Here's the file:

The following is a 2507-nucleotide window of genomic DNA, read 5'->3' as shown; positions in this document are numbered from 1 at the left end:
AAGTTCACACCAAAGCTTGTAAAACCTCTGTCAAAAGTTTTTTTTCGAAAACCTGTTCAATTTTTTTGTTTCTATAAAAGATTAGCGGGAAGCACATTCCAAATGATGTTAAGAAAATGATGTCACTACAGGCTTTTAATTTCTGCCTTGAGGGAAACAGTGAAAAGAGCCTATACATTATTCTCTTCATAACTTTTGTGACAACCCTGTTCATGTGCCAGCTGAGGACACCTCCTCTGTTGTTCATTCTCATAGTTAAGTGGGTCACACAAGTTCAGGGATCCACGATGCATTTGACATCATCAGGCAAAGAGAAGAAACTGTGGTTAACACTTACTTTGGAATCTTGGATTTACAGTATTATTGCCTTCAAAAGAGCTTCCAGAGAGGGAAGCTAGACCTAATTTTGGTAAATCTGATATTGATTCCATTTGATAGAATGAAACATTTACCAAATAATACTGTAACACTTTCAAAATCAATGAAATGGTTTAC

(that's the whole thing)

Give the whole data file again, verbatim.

The following is a 2507-nucleotide window of genomic DNA, read 5'->3' as shown; positions in this document are numbered from 1 at the left end:
AAGTTCACACCAAAGCTTGTAAAACCTCTGTCAAAAGTTTTTTTTCGAAAACCTGTTCAATTTTTTTGTTTCTATAAAAGATTAGCGGGAAGCACATTCCAAATGATGTTAAGAAAATGATGTCACTACAGGCTTTTAATTTCTGCCTTGAGGGAAACAGTGAAAAGAGCCTATACATTATTCTCTTCATAACTTTTGTGACAACCCTGTTCATGTGCCAGCTGAGGACACCTCCTCTGTTGTTCATTCTCATAGTTAAGTGGGTCACACAAGTTCAGGGATCCACGATGCATTTGACATCATCAGGCAAAGAGAAGAAACTGTGGTTAACACTTACTTTGGAATCTTGGATTTACAGTATTATTGCCTTCAAAAGAGCTTCCAGAGAGGGAAGCTAGACCTAATTTTGGTAAATCTGATATTGATTCCATTTGATAGAATGAAACATTTACCAAATAATACTGTAACACTTTCAAAATCAATGAAATGGTTTAC